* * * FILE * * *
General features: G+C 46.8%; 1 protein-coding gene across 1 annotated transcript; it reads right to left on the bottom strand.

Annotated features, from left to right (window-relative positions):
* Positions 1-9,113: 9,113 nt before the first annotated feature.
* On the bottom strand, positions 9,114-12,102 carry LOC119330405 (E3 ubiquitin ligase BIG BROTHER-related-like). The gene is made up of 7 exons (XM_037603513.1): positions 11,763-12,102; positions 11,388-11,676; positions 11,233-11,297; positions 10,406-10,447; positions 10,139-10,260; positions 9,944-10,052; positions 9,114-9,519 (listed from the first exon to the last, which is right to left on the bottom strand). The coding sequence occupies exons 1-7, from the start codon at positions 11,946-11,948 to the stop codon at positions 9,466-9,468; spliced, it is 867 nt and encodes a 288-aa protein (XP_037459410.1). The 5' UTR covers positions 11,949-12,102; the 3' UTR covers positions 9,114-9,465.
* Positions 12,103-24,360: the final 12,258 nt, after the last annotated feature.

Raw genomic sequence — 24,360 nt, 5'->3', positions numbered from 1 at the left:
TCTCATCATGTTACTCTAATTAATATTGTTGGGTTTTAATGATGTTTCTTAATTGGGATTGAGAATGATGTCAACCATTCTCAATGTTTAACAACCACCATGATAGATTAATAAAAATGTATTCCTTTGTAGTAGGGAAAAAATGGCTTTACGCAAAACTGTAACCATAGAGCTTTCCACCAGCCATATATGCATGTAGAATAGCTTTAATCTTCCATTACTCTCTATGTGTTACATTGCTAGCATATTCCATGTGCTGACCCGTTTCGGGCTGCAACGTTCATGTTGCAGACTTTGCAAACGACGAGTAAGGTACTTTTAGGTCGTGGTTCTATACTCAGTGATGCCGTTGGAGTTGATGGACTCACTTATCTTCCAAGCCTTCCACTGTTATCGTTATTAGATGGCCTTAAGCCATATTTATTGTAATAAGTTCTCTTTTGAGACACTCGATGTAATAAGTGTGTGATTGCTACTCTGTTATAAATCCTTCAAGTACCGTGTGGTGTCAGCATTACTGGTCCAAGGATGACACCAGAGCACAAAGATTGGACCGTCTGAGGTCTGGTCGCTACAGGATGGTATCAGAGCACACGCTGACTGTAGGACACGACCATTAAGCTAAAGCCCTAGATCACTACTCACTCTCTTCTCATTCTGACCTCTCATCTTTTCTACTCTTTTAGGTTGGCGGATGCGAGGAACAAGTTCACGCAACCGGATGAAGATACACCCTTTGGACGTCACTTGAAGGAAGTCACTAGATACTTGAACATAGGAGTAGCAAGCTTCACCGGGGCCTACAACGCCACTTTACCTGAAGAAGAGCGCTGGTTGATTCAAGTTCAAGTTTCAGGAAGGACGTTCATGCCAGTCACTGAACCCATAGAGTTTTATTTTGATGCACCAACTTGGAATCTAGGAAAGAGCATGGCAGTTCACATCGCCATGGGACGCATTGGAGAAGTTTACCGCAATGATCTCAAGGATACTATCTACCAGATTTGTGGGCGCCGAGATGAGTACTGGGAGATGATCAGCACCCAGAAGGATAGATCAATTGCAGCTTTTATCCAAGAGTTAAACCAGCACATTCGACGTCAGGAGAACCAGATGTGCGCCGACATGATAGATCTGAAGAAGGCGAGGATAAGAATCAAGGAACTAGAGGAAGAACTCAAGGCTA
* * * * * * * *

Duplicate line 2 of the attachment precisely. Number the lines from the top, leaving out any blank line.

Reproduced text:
Annotated features, from left to right (window-relative positions):